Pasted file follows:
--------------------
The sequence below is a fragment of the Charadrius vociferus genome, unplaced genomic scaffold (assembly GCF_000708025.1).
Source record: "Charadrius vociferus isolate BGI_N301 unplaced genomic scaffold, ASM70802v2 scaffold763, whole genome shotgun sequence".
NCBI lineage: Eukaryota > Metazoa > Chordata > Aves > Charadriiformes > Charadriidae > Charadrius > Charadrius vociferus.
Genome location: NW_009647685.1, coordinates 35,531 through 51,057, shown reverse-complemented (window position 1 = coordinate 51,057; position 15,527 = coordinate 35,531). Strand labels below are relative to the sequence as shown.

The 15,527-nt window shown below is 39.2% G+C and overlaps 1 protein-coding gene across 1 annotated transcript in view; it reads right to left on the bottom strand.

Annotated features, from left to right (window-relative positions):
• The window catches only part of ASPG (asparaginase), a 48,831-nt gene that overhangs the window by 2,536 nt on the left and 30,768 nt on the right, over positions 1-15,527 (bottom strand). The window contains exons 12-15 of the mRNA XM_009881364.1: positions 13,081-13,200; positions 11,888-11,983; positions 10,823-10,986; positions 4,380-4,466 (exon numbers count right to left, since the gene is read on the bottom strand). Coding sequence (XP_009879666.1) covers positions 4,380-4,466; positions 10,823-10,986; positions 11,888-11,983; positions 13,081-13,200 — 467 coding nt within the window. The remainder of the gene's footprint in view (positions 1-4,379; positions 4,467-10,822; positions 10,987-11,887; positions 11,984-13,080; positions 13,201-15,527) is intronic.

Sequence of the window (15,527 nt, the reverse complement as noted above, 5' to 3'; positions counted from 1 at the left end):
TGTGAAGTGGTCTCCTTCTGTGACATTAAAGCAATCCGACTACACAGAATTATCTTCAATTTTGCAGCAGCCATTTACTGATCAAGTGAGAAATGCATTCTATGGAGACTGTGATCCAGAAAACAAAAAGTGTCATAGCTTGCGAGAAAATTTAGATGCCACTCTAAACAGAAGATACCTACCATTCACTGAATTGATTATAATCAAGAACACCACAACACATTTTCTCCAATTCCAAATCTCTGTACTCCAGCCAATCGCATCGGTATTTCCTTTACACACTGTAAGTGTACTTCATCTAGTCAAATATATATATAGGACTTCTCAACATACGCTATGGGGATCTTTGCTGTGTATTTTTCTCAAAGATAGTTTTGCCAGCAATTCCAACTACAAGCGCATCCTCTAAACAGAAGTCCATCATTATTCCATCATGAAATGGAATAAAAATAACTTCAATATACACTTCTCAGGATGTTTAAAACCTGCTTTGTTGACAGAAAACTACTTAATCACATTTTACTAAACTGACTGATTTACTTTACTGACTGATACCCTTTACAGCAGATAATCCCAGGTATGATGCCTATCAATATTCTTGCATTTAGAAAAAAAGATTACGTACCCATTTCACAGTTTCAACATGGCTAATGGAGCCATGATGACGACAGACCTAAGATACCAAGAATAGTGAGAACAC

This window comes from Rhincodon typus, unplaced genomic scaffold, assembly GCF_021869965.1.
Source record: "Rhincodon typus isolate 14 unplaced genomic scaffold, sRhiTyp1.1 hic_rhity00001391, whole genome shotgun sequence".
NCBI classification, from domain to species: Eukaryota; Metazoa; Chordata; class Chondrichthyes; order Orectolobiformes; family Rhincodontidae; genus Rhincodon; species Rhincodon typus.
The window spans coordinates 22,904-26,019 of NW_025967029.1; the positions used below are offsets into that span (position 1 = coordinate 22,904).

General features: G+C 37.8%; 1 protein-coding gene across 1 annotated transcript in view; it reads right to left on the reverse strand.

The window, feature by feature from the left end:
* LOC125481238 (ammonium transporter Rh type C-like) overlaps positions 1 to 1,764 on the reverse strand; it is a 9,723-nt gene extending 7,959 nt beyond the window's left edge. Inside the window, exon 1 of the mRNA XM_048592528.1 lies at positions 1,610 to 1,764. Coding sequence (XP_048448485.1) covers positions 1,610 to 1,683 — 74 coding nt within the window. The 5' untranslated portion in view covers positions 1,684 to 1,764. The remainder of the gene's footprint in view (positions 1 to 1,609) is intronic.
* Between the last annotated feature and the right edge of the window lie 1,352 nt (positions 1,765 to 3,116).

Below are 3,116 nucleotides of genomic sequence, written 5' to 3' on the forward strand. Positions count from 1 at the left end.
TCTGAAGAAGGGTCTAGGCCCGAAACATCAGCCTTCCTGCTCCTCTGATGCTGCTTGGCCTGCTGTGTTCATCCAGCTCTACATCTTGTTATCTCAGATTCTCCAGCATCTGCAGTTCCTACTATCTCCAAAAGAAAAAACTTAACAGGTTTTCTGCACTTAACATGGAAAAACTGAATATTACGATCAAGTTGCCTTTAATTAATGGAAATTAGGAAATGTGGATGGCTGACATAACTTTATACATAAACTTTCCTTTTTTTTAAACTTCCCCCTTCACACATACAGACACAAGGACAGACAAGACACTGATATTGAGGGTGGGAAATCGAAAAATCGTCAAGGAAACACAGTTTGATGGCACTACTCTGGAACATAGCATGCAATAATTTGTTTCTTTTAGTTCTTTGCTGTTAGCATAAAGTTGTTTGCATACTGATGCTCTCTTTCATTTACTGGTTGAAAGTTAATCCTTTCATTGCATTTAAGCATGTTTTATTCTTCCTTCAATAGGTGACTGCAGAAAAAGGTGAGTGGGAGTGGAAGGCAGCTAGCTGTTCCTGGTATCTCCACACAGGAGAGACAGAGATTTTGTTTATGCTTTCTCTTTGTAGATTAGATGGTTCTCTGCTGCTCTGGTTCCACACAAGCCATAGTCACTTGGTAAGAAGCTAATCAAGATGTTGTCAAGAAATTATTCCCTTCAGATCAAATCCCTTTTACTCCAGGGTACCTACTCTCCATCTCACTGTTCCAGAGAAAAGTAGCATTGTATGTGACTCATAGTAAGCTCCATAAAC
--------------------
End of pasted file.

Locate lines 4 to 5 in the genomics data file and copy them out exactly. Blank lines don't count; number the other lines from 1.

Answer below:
Genome location: NW_009647685.1, coordinates 35,531 through 51,057, shown reverse-complemented (window position 1 = coordinate 51,057; position 15,527 = coordinate 35,531). Strand labels below are relative to the sequence as shown.

The 15,527-nt window shown below is 39.2% G+C and overlaps 1 protein-coding gene across 1 annotated transcript in view; it reads right to left on the bottom strand.